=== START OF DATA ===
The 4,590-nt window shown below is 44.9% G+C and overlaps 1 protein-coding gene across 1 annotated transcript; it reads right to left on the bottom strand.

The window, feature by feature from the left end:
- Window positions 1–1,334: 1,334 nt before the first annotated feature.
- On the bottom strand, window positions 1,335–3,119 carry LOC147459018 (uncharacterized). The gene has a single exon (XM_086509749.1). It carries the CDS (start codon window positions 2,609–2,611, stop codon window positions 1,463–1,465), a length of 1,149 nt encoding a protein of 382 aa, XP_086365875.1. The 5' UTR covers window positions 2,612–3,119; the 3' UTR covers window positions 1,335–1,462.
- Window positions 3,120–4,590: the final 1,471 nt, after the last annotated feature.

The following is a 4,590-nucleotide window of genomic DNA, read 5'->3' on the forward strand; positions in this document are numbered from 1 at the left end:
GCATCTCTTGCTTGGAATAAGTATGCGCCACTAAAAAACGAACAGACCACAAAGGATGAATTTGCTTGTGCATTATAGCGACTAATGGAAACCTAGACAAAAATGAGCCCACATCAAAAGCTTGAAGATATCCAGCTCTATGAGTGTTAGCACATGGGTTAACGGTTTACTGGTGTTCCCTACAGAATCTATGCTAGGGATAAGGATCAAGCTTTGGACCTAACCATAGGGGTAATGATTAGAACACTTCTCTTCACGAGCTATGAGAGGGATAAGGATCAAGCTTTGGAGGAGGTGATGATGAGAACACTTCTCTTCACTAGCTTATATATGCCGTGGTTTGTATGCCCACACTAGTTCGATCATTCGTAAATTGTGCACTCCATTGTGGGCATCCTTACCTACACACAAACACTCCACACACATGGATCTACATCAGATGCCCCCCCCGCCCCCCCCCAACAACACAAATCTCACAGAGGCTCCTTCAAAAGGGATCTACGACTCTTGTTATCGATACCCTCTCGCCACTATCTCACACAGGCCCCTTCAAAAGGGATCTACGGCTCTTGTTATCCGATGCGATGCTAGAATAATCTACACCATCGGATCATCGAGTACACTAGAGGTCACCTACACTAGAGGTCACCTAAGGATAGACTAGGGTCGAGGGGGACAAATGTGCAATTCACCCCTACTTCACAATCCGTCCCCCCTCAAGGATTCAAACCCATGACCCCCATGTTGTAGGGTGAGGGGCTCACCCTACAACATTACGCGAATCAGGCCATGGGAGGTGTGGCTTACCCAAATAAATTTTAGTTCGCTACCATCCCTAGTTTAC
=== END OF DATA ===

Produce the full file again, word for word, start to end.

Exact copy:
The 4,590-nt window shown below is 44.9% G+C and overlaps 1 protein-coding gene across 1 annotated transcript; it reads right to left on the bottom strand.

The window, feature by feature from the left end:
- Window positions 1–1,334: 1,334 nt before the first annotated feature.
- On the bottom strand, window positions 1,335–3,119 carry LOC147459018 (uncharacterized). The gene has a single exon (XM_086509749.1). It carries the CDS (start codon window positions 2,609–2,611, stop codon window positions 1,463–1,465), a length of 1,149 nt encoding a protein of 382 aa, XP_086365875.1. The 5' UTR covers window positions 2,612–3,119; the 3' UTR covers window positions 1,335–1,462.
- Window positions 3,120–4,590: the final 1,471 nt, after the last annotated feature.

The following is a 4,590-nucleotide window of genomic DNA, read 5'->3' on the forward strand; positions in this document are numbered from 1 at the left end:
GCATCTCTTGCTTGGAATAAGTATGCGCCACTAAAAAACGAACAGACCACAAAGGATGAATTTGCTTGTGCATTATAGCGACTAATGGAAACCTAGACAAAAATGAGCCCACATCAAAAGCTTGAAGATATCCAGCTCTATGAGTGTTAGCACATGGGTTAACGGTTTACTGGTGTTCCCTACAGAATCTATGCTAGGGATAAGGATCAAGCTTTGGACCTAACCATAGGGGTAATGATTAGAACACTTCTCTTCACGAGCTATGAGAGGGATAAGGATCAAGCTTTGGAGGAGGTGATGATGAGAACACTTCTCTTCACTAGCTTATATATGCCGTGGTTTGTATGCCCACACTAGTTCGATCATTCGTAAATTGTGCACTCCATTGTGGGCATCCTTACCTACACACAAACACTCCACACACATGGATCTACATCAGATGCCCCCCCCGCCCCCCCCCAACAACACAAATCTCACAGAGGCTCCTTCAAAAGGGATCTACGACTCTTGTTATCGATACCCTCTCGCCACTATCTCACACAGGCCCCTTCAAAAGGGATCTACGGCTCTTGTTATCCGATGCGATGCTAGAATAATCTACACCATCGGATCATCGAGTACACTAGAGGTCACCTACACTAGAGGTCACCTAAGGATAGACTAGGGTCGAGGGGGACAAATGTGCAATTCACCCCTACTTCACAATCCGTCCCCCCTCAAGGATTCAAACCCATGACCCCCATGTTGTAGGGTGAGGGGCTCACCCTACAACATTACGCGAATCAGGCCATGGGAGGTGTGGCTTACCCAAATAAATTTTAGTTCGCTACCATCCCTAGTTTAC